In “A model for separating token and attribute manager functions”, I provided some examples of how that model could be mapped to instances of current online application architectures. In this blog post, I would like to explore if the components used to calculate authentication assurance levels in NIST SP 800-63-1 can be mapped into the model.
I very much appreciate the comments and feedback on the earlier post from the many corners of the identity-web Drummond Reed, Kantara Initiative, IDESG Trust Framework & Accreditation Listserves etc. As was explored by many, there are a multitude of ways you can slice-n-dice the partitioning of roles to an organization between the two extremes given below:
While that is a useful exercise, in this post I would like to explore what it would take for NIST SP-800-63-1 (PDF), arguably one of the foundational documents on identity assurance, to support the de-coupled model. Note the following statement in the NIST document, which is rather relevant to this discussion:
Current government systems do not separate functions related to identity proofing in registration from credential issuance. In some applications, credentials (used in authentication) and attribute information (established through identity proofing) could be provided by different parties. While a simpler model is used in this document, it does not preclude agencies from separating these functions.NIST SP-800-63-1
In NIST 800-63-1 the calculation of authentication assurance is the “low watermark” of the following components:
- Identity proofing and registration
- Issuance of token or combination of tokens
- Binding between identity proofing and tokens (if done separately)
- Token and credential management processes
- Authentication protocols
- Authentication assertions (if used)
Each of the components have an associated assurance level (1-4) and as you go up the levels, the requirements/responsibilities increase. The calculation of the overall assurance level is the lowest number when looking across the individual components i.e. “low watermark”. (There is no 2.5, 3.5 etc.) This is based on the concept that you are only as strong as the weakest link in the chain, and an attacker will target the least assured piece of the credential issuance process.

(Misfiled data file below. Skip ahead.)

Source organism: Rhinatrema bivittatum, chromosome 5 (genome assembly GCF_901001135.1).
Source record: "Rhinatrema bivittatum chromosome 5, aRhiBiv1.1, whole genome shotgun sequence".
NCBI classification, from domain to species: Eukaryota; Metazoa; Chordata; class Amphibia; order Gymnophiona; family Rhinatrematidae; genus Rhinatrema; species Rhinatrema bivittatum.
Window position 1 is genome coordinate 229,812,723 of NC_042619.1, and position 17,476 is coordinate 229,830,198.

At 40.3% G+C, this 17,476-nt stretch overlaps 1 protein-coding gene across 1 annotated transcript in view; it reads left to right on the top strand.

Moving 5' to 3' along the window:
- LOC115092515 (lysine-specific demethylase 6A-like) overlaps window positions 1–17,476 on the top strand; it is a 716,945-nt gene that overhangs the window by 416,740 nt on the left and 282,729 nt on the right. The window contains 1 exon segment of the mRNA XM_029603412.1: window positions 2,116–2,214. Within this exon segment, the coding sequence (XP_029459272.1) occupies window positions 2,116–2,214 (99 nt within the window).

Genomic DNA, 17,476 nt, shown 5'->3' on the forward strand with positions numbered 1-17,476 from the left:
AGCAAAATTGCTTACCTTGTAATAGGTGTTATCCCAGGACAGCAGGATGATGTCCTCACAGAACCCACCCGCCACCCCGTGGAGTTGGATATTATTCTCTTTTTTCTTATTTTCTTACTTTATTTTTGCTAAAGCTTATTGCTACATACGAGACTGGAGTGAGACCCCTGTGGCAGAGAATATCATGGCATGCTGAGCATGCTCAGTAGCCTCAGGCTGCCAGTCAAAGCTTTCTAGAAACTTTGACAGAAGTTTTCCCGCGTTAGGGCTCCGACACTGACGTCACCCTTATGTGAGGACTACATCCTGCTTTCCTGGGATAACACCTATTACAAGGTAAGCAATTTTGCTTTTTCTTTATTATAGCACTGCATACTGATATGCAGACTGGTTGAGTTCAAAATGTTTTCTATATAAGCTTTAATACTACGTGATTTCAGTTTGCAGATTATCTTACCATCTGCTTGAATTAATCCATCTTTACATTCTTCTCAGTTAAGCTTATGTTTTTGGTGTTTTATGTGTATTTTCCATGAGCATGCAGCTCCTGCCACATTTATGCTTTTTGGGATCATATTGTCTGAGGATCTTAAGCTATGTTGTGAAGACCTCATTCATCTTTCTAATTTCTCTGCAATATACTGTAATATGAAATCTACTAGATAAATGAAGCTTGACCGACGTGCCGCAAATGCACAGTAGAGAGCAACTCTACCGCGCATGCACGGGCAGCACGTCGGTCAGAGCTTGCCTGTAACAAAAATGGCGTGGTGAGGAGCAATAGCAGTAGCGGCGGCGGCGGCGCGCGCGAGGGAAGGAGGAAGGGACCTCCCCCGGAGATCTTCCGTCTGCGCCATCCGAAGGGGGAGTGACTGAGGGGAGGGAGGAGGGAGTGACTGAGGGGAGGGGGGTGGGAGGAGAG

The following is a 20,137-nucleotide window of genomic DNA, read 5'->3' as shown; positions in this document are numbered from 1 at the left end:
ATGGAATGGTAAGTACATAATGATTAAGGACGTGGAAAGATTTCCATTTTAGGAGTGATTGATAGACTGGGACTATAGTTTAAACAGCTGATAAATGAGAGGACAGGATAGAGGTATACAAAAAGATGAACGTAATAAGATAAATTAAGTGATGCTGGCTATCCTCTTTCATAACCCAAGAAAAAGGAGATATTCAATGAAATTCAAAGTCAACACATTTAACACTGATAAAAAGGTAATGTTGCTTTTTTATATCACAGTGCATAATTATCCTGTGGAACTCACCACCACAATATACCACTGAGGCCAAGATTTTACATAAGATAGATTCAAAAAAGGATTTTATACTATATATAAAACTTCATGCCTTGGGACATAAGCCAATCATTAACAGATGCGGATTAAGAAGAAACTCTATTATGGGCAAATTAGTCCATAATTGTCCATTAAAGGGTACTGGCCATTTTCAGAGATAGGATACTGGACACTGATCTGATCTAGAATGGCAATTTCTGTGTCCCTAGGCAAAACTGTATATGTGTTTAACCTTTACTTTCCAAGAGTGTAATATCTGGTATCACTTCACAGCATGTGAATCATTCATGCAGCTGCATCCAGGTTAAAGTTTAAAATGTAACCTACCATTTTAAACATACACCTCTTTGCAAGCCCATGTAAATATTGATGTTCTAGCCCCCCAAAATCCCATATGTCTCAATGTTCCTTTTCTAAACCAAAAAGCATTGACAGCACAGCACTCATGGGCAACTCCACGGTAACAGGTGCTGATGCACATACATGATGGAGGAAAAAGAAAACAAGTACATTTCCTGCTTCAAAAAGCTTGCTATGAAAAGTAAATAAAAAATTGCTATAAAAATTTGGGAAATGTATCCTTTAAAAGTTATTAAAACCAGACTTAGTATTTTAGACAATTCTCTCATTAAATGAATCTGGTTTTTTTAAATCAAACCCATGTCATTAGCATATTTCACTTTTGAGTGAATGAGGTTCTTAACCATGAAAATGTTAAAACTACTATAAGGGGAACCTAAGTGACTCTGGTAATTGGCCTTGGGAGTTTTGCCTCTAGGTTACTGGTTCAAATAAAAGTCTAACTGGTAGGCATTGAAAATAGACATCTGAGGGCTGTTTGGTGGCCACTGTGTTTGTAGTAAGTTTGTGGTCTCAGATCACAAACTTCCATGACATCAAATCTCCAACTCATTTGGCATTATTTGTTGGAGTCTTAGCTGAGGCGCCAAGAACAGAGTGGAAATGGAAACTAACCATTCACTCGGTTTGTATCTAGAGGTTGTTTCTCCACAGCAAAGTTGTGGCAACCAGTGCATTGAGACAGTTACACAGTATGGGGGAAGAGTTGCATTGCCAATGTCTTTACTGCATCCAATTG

Given that the registration, identity proofing, token creation/issuance and credential issuance may very well be separate physical encounters or electronic transactions, there are requirements (at each level) to make sure that the same person is moving through the process.
A potential way forward could be to clearly separate out the token and credential management processes, which currently are done by a single “Credential Service Provider”. This results in the following components:
It then becomes relatively simple to assign individual components to the roles identified in the model. At the same time, it is critical to make sure that there continues to be processes in place to assure, to the required level, that the same person is moving through the various component processes. Especially since roles may be split across organizations.
The question of whether this is an interpretation of the existing NIST guideline, or requires actual change to the existing guideline to utilize is an interesting one that I will punt on for now. But I would be interested in feedback as to whether there is interest in that answer, or even if it is the right question.
- A Model for Separating Token and Attribute Manager Functions
- Anonymity in the Token and Attribute Manager Separation Model
- NIST Electronic Authentication Guideline (NIST SP-800-63-1) (PDF)
- NIST SP-800-63-1 Token Assurance Level Escalation Matrix
- How to rest assured
- Credential Manager in the Token and Attribute Manager Separation Model
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This blog post first appeared on Anil John | Blog (https://blog.aniljohn.com). The opinions expressed here are my own and do not represent my employer’s view in any way.